Get your students ready for an imaginative ride through history. The Knotted Line uses interactive media and over 50 paintings—representing historic and future events from 1495 to 2025—to explore the relationship between freedom and incarceration in America.
Curriculum & Resources
In this New York Times Learning Network lesson plan, students examine their school curriculum and personal experiences on reading stories about and by women. Through this analysis, they will deepen their understanding of why women's stories matter.
This Visual Learning Lesson will get your students thinking about what modern civilization can learn from ancient texts and traditions.
Middle school and high school students constantly hear about the many challenges our society faces—from fracking to police shootings to corporatization. What they don’t hear enough about is what they can do to make their world better.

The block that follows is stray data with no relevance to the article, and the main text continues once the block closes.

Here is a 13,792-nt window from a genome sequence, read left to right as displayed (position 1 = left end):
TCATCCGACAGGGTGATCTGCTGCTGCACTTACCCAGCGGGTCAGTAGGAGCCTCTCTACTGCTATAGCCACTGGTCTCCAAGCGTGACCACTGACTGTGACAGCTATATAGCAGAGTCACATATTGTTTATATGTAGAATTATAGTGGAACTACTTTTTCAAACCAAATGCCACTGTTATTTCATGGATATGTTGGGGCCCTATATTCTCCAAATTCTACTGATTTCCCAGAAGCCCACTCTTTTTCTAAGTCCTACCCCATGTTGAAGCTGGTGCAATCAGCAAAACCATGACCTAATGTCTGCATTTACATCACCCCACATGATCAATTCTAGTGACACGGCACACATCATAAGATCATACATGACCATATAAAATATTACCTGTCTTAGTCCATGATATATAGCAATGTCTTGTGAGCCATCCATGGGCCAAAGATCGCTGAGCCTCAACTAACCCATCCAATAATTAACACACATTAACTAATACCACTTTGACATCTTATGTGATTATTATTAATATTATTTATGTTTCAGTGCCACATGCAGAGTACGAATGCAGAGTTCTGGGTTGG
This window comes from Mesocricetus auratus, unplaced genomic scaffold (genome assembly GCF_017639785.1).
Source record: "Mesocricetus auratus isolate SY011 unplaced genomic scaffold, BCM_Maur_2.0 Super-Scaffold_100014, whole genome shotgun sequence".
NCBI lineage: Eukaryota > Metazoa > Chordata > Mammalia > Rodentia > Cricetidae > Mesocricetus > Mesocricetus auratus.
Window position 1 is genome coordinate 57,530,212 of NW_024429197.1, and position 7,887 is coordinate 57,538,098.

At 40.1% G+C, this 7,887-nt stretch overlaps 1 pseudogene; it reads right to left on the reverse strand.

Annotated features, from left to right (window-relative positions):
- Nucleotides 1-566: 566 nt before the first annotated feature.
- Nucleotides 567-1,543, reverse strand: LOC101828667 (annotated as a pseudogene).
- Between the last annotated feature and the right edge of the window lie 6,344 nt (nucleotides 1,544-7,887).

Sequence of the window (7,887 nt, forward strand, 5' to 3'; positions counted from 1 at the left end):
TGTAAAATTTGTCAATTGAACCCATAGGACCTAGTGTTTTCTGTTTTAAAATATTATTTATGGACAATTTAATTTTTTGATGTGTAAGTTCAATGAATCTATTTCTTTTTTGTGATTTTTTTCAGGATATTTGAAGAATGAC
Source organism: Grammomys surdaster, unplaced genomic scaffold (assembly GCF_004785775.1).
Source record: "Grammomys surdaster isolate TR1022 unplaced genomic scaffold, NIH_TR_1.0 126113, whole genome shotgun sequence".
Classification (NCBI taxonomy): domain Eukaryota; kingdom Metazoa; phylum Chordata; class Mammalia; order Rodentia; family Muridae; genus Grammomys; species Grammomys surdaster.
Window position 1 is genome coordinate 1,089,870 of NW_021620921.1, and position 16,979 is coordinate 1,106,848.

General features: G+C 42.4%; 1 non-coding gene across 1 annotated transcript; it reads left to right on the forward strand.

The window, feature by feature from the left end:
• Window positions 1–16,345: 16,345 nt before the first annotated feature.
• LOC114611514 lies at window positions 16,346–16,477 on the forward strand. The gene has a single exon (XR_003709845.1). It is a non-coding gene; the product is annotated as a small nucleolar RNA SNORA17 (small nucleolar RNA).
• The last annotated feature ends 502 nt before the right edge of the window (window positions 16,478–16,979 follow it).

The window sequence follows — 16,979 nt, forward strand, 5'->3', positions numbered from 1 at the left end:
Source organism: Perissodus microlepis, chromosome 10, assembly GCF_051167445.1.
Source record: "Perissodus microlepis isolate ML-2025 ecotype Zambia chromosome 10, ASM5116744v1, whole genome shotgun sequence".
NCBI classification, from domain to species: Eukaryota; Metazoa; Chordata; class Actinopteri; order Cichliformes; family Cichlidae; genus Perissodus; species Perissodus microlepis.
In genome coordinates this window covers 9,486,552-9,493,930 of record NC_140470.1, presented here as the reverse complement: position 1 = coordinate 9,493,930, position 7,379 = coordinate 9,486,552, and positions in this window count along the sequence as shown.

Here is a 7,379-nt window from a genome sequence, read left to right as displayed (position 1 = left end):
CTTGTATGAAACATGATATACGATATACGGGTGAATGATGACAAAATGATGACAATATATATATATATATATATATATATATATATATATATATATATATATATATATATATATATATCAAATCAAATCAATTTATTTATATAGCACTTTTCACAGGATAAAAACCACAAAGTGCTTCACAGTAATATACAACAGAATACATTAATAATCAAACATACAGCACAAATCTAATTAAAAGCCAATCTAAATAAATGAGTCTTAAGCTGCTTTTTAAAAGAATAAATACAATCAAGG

How many planets does it take to support your lifestyle? Take the Ecological Footprint quiz to measure your impact, and explore solutions to leave a kinder, gentler impression on Mother Earth.
What is one worry you’d like to throw away? What would you replace your worry with, and what would you—and possibly those around you— gain by not having that worry in your life?
What are some ways—digital or otherwise—that you get strength and support to fight world suck with awesome?
Do teachers and administrators at your school discipline students with dignity? Or with disrespect?
Whether or not you agree with war, how might you welcome a war veteran home and support his return to community life?
If you simplified your life, what things would you get rid of or use less?
Do genetically modified organisms (GMOs) in your food concern you?
What would happen if you deliberately spoke to or smiled at people you might usually ignore- cashiers, the homeless, or someone of a different ethnicity?
If you could design your dream house, what would it look like?
Does it matter who you eat with and how often you eat together?